Owned by Miami-based Carnival Group, Costa Cruises blamed the captain of the Costa Concordia for veering off course and crashing into a rock, causing the ship to half sink. The captain has denied the charges of suspected manslaughter, for which he remains under house arrest.

A civil claim is being filed against him in Italy while lawsuits will reportedly be filed in Miami this week against Costa Cruises, with claimants seeking compensation for “continued medical care, loss of earnings as well as the psychological impact they had suffered while trying to get off the ship,” reports the BBC. Liability against the company will point to regular route deviations in the past, lack of safeguards on board, and the alarm system.

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Sex-Drugs-Violence logoResort Torts are cases of civil liability for negligent or criminal acts in a resort, vacation or recreational setting. They can encompass a variety of legal cases, revealing that tourists, business travelers and locals alike are all exposed to risk while traveling, vacation, or engaging in resort or pleasure activities… including NIGHTCLUBS.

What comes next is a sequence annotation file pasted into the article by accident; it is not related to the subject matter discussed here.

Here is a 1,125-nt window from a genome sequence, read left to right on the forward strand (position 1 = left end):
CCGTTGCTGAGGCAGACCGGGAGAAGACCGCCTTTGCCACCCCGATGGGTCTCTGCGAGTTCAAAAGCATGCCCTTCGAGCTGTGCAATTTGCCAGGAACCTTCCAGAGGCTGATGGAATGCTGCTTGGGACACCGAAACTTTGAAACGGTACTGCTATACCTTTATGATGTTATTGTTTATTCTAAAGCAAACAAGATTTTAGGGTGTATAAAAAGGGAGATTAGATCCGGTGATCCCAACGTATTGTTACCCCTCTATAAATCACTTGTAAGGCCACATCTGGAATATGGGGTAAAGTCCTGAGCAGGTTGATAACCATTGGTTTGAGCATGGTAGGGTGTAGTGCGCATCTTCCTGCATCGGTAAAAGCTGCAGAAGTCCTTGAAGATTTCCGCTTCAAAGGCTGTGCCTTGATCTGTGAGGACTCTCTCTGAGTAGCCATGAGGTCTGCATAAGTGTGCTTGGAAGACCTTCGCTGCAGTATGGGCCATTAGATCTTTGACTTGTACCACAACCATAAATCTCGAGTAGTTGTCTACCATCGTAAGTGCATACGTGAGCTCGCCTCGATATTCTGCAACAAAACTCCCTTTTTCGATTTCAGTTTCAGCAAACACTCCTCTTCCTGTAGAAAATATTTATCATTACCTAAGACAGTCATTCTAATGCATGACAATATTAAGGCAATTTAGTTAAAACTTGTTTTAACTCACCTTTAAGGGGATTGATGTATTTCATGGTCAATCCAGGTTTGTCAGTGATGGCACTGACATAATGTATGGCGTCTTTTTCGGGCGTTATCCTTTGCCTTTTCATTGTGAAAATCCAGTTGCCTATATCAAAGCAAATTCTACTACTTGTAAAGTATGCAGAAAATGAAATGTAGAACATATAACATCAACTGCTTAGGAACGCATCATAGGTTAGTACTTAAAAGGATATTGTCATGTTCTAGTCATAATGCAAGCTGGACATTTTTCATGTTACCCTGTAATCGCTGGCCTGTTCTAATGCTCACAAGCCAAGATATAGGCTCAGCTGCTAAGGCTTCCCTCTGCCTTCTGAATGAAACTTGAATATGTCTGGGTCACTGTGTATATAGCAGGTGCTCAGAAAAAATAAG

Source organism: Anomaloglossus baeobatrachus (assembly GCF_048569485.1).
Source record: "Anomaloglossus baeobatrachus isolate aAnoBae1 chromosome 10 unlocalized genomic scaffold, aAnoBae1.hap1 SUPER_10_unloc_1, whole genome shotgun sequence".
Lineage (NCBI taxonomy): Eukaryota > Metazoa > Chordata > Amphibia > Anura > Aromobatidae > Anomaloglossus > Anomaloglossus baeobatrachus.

The Sun Sentinel reported this week that a nightclub in Broward County, advertised from Fort Pierce to Miami, is a regular stop for Sheriff’s deputies and city paramedics, for illegal drugs being sold and used, and for teenagers who have passed out, overdosed, or having seizures.

Pompano Beach Mayor Lamar Fisher said he receives weekly calls about the facility, from parents complaining about it. He wants the club’s electronic dance music shows at Club Cinema – which pull in more than 2,000 people – shut down.

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Hot Coffee movie poster“Eye-opening indictment of the way big business spins the media.” –Variety

“Stunning debut … Sends audiences out of the theater thinking in a brand new way.” –Washington Post

“Entertaining, informative … vividly illuminating.” –Hollywood Reporter

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Resort Torts logo FINAL.jpgMiami Beach’s popular Clevelander Hotel has allegedly been providing on-duty police officers with alcohol in concealed containers.